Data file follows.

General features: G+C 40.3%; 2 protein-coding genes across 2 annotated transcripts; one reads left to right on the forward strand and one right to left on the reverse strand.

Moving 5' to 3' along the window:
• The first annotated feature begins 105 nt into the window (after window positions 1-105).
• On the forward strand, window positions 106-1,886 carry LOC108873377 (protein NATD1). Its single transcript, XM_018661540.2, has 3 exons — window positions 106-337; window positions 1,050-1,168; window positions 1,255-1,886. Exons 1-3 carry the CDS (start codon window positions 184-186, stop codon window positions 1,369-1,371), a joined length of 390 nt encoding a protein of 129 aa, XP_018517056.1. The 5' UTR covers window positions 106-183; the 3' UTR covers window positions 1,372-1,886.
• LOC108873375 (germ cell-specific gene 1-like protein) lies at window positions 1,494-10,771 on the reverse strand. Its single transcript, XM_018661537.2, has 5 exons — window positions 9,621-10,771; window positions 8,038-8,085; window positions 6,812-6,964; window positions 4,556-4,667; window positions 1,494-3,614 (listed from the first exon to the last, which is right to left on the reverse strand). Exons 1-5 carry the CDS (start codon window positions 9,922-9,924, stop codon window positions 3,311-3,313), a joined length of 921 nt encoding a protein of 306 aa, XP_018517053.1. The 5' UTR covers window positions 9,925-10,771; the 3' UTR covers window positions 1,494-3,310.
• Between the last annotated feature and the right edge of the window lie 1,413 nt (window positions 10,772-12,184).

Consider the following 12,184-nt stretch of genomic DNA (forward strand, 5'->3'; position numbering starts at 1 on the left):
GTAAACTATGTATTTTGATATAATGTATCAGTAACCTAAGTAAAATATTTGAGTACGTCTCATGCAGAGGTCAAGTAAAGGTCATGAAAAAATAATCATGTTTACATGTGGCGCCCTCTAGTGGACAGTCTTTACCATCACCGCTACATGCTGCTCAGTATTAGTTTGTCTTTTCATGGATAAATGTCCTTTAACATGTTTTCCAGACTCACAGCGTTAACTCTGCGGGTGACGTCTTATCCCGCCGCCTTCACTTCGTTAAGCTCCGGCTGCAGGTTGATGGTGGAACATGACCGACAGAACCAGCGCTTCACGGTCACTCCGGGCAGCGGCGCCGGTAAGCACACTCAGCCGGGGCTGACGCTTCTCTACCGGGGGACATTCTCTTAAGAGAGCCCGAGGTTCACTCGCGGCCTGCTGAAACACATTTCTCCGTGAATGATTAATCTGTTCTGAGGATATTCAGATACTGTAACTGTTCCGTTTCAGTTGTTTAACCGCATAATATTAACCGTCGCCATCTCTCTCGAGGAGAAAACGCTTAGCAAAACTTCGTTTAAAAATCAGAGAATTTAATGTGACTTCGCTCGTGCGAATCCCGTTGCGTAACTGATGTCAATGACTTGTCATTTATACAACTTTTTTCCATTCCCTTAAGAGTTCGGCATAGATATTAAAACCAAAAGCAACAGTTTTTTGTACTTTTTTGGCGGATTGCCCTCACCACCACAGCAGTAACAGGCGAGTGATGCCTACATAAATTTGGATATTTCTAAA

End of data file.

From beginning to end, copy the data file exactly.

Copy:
General features: G+C 40.3%; 2 protein-coding genes across 2 annotated transcripts; one reads left to right on the forward strand and one right to left on the reverse strand.

Moving 5' to 3' along the window:
• The first annotated feature begins 105 nt into the window (after window positions 1-105).
• On the forward strand, window positions 106-1,886 carry LOC108873377 (protein NATD1). Its single transcript, XM_018661540.2, has 3 exons — window positions 106-337; window positions 1,050-1,168; window positions 1,255-1,886. Exons 1-3 carry the CDS (start codon window positions 184-186, stop codon window positions 1,369-1,371), a joined length of 390 nt encoding a protein of 129 aa, XP_018517056.1. The 5' UTR covers window positions 106-183; the 3' UTR covers window positions 1,372-1,886.
• LOC108873375 (germ cell-specific gene 1-like protein) lies at window positions 1,494-10,771 on the reverse strand. Its single transcript, XM_018661537.2, has 5 exons — window positions 9,621-10,771; window positions 8,038-8,085; window positions 6,812-6,964; window positions 4,556-4,667; window positions 1,494-3,614 (listed from the first exon to the last, which is right to left on the reverse strand). Exons 1-5 carry the CDS (start codon window positions 9,922-9,924, stop codon window positions 3,311-3,313), a joined length of 921 nt encoding a protein of 306 aa, XP_018517053.1. The 5' UTR covers window positions 9,925-10,771; the 3' UTR covers window positions 1,494-3,310.
• Between the last annotated feature and the right edge of the window lie 1,413 nt (window positions 10,772-12,184).

Consider the following 12,184-nt stretch of genomic DNA (forward strand, 5'->3'; position numbering starts at 1 on the left):
GTAAACTATGTATTTTGATATAATGTATCAGTAACCTAAGTAAAATATTTGAGTACGTCTCATGCAGAGGTCAAGTAAAGGTCATGAAAAAATAATCATGTTTACATGTGGCGCCCTCTAGTGGACAGTCTTTACCATCACCGCTACATGCTGCTCAGTATTAGTTTGTCTTTTCATGGATAAATGTCCTTTAACATGTTTTCCAGACTCACAGCGTTAACTCTGCGGGTGACGTCTTATCCCGCCGCCTTCACTTCGTTAAGCTCCGGCTGCAGGTTGATGGTGGAACATGACCGACAGAACCAGCGCTTCACGGTCACTCCGGGCAGCGGCGCCGGTAAGCACACTCAGCCGGGGCTGACGCTTCTCTACCGGGGGACATTCTCTTAAGAGAGCCCGAGGTTCACTCGCGGCCTGCTGAAACACATTTCTCCGTGAATGATTAATCTGTTCTGAGGATATTCAGATACTGTAACTGTTCCGTTTCAGTTGTTTAACCGCATAATATTAACCGTCGCCATCTCTCTCGAGGAGAAAACGCTTAGCAAAACTTCGTTTAAAAATCAGAGAATTTAATGTGACTTCGCTCGTGCGAATCCCGTTGCGTAACTGATGTCAATGACTTGTCATTTATACAACTTTTTTCCATTCCCTTAAGAGTTCGGCATAGATATTAAAACCAAAAGCAACAGTTTTTTGTACTTTTTTGGCGGATTGCCCTCACCACCACAGCAGTAACAGGCGAGTGATGCCTACATAAATTTGGATATTTCTAAA